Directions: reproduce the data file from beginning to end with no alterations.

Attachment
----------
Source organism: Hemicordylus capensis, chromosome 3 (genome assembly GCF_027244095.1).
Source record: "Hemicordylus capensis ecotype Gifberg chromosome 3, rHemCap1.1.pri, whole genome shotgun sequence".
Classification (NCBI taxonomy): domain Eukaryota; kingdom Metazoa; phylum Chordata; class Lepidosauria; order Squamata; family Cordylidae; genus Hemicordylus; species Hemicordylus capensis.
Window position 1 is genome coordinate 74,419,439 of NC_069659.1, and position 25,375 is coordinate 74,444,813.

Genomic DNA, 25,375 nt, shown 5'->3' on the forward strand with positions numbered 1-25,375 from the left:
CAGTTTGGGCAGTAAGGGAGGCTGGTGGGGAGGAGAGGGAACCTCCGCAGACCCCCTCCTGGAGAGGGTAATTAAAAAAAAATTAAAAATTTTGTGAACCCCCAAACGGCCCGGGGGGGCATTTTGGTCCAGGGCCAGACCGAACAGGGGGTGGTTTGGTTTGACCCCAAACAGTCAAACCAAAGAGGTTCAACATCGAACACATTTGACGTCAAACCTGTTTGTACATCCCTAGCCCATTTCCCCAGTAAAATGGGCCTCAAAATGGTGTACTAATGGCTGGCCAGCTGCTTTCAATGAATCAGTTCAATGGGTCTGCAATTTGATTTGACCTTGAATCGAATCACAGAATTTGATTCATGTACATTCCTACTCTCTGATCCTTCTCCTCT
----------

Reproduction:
Source organism: Hemicordylus capensis, chromosome 3 (genome assembly GCF_027244095.1).
Source record: "Hemicordylus capensis ecotype Gifberg chromosome 3, rHemCap1.1.pri, whole genome shotgun sequence".
Classification (NCBI taxonomy): domain Eukaryota; kingdom Metazoa; phylum Chordata; class Lepidosauria; order Squamata; family Cordylidae; genus Hemicordylus; species Hemicordylus capensis.
Window position 1 is genome coordinate 74,419,439 of NC_069659.1, and position 25,375 is coordinate 74,444,813.

Genomic DNA, 25,375 nt, shown 5'->3' on the forward strand with positions numbered 1-25,375 from the left:
CAGTTTGGGCAGTAAGGGAGGCTGGTGGGGAGGAGAGGGAACCTCCGCAGACCCCCTCCTGGAGAGGGTAATTAAAAAAAAATTAAAAATTTTGTGAACCCCCAAACGGCCCGGGGGGGCATTTTGGTCCAGGGCCAGACCGAACAGGGGGTGGTTTGGTTTGACCCCAAACAGTCAAACCAAAGAGGTTCAACATCGAACACATTTGACGTCAAACCTGTTTGTACATCCCTAGCCCATTTCCCCAGTAAAATGGGCCTCAAAATGGTGTACTAATGGCTGGCCAGCTGCTTTCAATGAATCAGTTCAATGGGTCTGCAATTTGATTTGACCTTGAATCGAATCACAGAATTTGATTCATGTACATTCCTACTCTCTGATCCTTCTCCTCT